The panel concluded that, due to the failure of U.S. Applications 6 and 8 to “specifically reference the earlier filed applications in the priority chain, the ’281 patent is not entitled to claim the priority date of International Application 2b under [section] 120.” CoreValve, slip op. at 8. Referring to the priority chain of U.S. Applications 6 and 8, the panel dryly noted that “[m]ore is required.” Id. at 9.

Citing the Manual of Patent Examining Procedure’s instructions for claiming priority to an earlier filed application, as well as its own prior opinions’ use of the phrase “this application,” the court dismissed “Medtronic’s proposed meaning of ‘this application’ [as] an attempt at linguistic gymnastics [that] makes little sense relative to the straightforward, plain   language meaning of the phrase.” Id. at 10 (citing M.P.E.P. § 201.11).

The court then declined to adopt Medtronic’s proffered “reasonable person” approach for interpreting the disclosure of priority claims. Id. at 12. Emphasizing at the outset that Medtronic’s “reasonable person” approach “runs afoul” of the section 120 requirement that a priority claim include “‘a specific reference’ to each earlier filed application,” the panel buttressed its stance by pointing out that the regulation implementing section 120 prescribes a level of detail that includes both the series code and serial number. Id. (citing 37 C.F.R. § 1.78(a)(2)(i)).

The court then shifted to the public policy underlying section 120’s stringent requirements, concluding that Medtronic’s “reasonable person” approach “improperly places the burden of deciphering a priority claim upon the reader or the public,” rather than the patentee, who is “best suited to understand the genealogy and relationship of her applications.” Id. at 13.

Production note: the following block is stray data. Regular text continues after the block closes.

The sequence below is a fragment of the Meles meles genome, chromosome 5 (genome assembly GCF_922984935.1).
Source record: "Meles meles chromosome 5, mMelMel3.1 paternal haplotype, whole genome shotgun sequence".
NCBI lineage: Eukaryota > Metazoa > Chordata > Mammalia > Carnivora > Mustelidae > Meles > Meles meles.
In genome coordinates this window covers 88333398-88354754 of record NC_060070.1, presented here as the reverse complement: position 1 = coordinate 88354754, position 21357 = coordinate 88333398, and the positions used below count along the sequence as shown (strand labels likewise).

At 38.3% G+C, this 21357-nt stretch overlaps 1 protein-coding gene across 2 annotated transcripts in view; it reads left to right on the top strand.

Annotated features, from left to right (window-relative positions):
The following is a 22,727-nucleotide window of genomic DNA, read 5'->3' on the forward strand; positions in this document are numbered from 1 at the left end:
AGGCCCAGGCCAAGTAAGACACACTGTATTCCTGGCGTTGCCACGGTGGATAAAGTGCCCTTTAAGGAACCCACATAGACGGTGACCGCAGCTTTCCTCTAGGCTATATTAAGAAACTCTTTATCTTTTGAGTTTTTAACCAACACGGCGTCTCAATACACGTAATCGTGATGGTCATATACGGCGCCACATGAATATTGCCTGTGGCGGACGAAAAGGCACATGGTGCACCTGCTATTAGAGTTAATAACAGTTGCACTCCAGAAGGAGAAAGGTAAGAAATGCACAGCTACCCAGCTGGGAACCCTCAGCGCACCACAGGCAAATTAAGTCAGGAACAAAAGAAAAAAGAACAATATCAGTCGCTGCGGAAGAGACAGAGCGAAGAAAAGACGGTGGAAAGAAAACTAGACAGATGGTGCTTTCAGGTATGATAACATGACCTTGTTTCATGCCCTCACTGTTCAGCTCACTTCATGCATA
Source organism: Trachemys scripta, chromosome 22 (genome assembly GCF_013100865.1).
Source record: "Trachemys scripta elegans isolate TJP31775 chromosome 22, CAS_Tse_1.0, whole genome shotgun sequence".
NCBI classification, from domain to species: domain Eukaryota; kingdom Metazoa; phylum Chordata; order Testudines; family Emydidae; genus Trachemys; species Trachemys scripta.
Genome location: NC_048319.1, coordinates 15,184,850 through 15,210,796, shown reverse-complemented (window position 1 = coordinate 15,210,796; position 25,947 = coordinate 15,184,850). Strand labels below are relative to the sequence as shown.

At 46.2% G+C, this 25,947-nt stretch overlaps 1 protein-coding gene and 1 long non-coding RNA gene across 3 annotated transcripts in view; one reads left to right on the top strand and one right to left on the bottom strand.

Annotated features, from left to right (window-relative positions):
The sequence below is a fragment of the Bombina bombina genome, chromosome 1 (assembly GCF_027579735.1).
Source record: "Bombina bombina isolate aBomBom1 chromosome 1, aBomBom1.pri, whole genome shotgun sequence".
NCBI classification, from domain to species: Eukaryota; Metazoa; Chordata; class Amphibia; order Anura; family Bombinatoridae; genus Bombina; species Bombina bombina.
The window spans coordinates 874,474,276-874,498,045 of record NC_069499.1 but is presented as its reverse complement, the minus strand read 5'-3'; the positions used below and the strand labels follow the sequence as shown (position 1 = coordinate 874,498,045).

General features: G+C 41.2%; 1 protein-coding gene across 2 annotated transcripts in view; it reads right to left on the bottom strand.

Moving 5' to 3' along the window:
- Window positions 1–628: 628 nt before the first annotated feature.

The Increased Importance of an ADS | Among the deluge of changes aimed at implementing the America Invents Act (AIA) is a requirement that priority claims be made in an application data sheet (ADS). See 37 C.F.R. §§ 1.55(d), 1.76(b) (5)-(6), and 1.78(a)(3). The requirement applies to U.S. non-provisional applications filed on or after Sept. 16, 2012, and Patent Cooperation Treaty (PCT) national stage applications with international filing dates on or after Sept. 16, 2012.  The deadline for making priority claims remains unchanged. Priority claims must be made within four months of filing, or, if longer, within 16 months of the earliest priority date claimed. See id. §§ 1.55(d) and 1.78(a)(4).

Conclusion | Students of U.S. patent law should not be surprised to find the onus to draft proper priority claims placed squarely on the applicant’s shoulders. Patent claims— the ones that come at the end—have long been construed against their authors. See, e.g., Chef America, Inc. v. Lamb-Weston, Inc., 358 F.3d 1371, 1373 (Fed. Cir. 2004) (“It is the job of the patentee, and not the court, to write patents carefully and consistently.”). As the Federal Circuit’s decision in CoreValve demonstrates, applicants and practitioners should carefully draft and review not only the claims found at the end of an application, but also those traditionally found at the beginning. Moreover, in light of the relatively recent requirement that priority claims be made in an ADS, practitioners would be well served to reconsider who within their organization is responsible for ensuring that ADSs are properly populated and reviewed.

As is so often the case: the devil is in the details. Or, as the late Chief Judge once quipped: “The life of a patent solicitor has always been a hard one.” In re Ruschig, 379 F.2d 990, 993 (C.C.P.A. 1967).